Judging by performances on youtube.com, the bow creates a lingering, ghostly reverb that lasts longer than on an acoustic instrument, giving the music an echoing, metallic edge. With its sensitivity to individual playing, it also combats a criticism many people have of electronic instruments - that they are more or less the same no matter who plays them. Few would claim that hyperstrings sound better than the traditional models they are based on, but the hyperbow's shift to interpreting gesture as a way to create music opens up some radical new musical possibilities.
That possibility, in fact, is almost with us already. As well as his hyperstrings - designed for use by already expert players - Machover has also designed other new instruments that require less playing experience and make the entirety of their sound remotely. The Music Shaper, for example is a child-friendly squidgy ball that emits a tone that can be altered by squeezing. Depending on the holder's hand pressure, the shaper's tone can go higher, lower, louder or quieter. Likewise, Machover's Beatbug is an instrument that looks like a computer mouse with two prongs, but is actually a form of beatbox that allows its player to create rhythmic patterns and share them with other players. These ingenious devices are hardly going to test a musician's virtuosity to the full, but that is pretty much the point. Unlike traditional instruments, they allow non-expert musicians to experiment with making music directly without having to train for years.
As they stand, these are simple devices to encourage novices to experiment with music-making. At the same time, they are also a window into a partly promising, partly worrying future world where even sophisticated musicianship may no longer rely on a talent for playing instruments. If subtle squeezes of a ball become enough to create beautiful, complex sounds then new technology could unlock the creative skills of people unable to master the bow or keyboard. There's a potential downside to this exciting prospect. Semi-effortless instruments could deter people from investing their time in the visceral experience of non-electronic music making, from learning how to coax turns of notes out of a simple stringed box or a shaped and twisted bit of metal. If the slow adaptation of gesture and movement no longer become necessary to master an instrument, future generations of musicians might miss out on a rigorous but hugely rewarding process.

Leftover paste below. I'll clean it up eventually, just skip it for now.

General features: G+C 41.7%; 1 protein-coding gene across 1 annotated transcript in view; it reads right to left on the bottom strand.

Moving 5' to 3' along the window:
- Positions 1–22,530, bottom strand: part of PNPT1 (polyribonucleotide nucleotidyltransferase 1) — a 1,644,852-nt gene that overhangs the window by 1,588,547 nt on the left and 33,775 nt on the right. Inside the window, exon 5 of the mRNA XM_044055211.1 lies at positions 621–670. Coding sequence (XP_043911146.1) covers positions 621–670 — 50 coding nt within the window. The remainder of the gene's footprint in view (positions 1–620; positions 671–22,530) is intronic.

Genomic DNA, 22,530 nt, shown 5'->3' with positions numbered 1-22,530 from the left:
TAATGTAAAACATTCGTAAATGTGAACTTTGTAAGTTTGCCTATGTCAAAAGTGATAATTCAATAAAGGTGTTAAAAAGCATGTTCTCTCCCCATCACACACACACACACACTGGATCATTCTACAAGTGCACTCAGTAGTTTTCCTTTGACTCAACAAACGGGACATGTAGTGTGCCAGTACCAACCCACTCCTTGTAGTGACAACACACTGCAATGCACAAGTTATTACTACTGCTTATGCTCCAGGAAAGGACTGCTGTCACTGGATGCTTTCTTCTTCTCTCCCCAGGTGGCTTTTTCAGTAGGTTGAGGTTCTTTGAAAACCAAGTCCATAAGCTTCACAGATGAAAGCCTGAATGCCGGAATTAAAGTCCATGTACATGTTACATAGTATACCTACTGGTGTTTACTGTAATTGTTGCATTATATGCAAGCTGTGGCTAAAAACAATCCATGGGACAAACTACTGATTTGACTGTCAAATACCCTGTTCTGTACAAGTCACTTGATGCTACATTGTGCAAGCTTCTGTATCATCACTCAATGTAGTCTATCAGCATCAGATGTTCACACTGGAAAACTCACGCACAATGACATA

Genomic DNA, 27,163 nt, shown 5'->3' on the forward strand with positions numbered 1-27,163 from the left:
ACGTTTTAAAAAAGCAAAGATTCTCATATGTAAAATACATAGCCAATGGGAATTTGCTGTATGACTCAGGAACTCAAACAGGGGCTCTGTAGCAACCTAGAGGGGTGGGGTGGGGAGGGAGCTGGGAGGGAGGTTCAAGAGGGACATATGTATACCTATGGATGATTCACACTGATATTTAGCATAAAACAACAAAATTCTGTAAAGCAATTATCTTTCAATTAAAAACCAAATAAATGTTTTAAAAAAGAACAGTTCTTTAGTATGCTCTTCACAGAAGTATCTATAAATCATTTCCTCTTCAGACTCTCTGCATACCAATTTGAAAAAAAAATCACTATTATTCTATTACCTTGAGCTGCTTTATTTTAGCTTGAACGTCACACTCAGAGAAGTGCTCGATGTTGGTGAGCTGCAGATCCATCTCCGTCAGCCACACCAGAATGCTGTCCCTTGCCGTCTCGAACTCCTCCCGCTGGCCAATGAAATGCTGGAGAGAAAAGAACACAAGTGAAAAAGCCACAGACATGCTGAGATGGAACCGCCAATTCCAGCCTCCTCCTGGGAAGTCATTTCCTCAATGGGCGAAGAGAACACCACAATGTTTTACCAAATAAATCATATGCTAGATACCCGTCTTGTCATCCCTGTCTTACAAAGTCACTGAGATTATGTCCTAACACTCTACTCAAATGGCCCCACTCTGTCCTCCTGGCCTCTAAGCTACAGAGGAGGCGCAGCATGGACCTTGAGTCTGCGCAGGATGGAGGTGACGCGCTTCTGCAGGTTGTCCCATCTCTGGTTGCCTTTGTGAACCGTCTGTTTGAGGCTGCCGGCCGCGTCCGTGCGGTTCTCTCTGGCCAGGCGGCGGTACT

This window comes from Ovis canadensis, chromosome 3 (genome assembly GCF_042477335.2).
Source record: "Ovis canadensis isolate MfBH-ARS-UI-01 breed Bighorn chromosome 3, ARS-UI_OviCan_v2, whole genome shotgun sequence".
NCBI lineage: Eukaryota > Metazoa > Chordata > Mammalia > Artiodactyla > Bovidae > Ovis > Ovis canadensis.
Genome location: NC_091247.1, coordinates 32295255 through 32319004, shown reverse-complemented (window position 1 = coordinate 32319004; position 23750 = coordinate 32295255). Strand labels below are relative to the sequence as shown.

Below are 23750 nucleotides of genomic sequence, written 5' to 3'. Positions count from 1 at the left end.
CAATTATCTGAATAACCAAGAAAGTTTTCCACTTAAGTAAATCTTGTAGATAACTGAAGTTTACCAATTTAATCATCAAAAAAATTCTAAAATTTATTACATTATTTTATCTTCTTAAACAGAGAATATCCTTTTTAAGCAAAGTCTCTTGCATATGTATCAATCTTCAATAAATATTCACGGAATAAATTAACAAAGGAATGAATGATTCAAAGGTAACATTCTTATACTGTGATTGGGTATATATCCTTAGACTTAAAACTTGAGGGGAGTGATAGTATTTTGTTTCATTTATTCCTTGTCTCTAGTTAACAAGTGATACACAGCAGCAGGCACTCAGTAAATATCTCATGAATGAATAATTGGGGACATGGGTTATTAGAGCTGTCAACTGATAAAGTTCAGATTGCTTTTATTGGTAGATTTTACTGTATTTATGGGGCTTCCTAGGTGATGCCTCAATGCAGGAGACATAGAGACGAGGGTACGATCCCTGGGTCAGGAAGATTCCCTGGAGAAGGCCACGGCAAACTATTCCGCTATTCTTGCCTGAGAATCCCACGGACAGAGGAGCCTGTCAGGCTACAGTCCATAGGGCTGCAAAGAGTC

Whatever the outcome, this flurry of musical innovation suggests that Bangalter may well be right. Soon enough, synthesisers may seem hopelessly clunky and crude compared with their more developed successors, like cave paintings might if placed next to the Mona Lisa. A Stradivarius violin will always remain an example of a musical technology that had reached its peak, while a synthesiser is just a low rung on a ladder still to be climbed, a chrysalis from which something exciting and more sophisticated will hatch.
Electronic music's infancy needn't be a cause for snobbery, however. Cave paintings are in their own way as significant works of art as anything by Leonardo Da Vinci, and electronic music has its own interesting and varied aesthetic. At the same time, when people worry that classical music might become obsolete and lose its audience, it's worth remembering that it may still sound fresh when the music we consider modern has long since faded from view.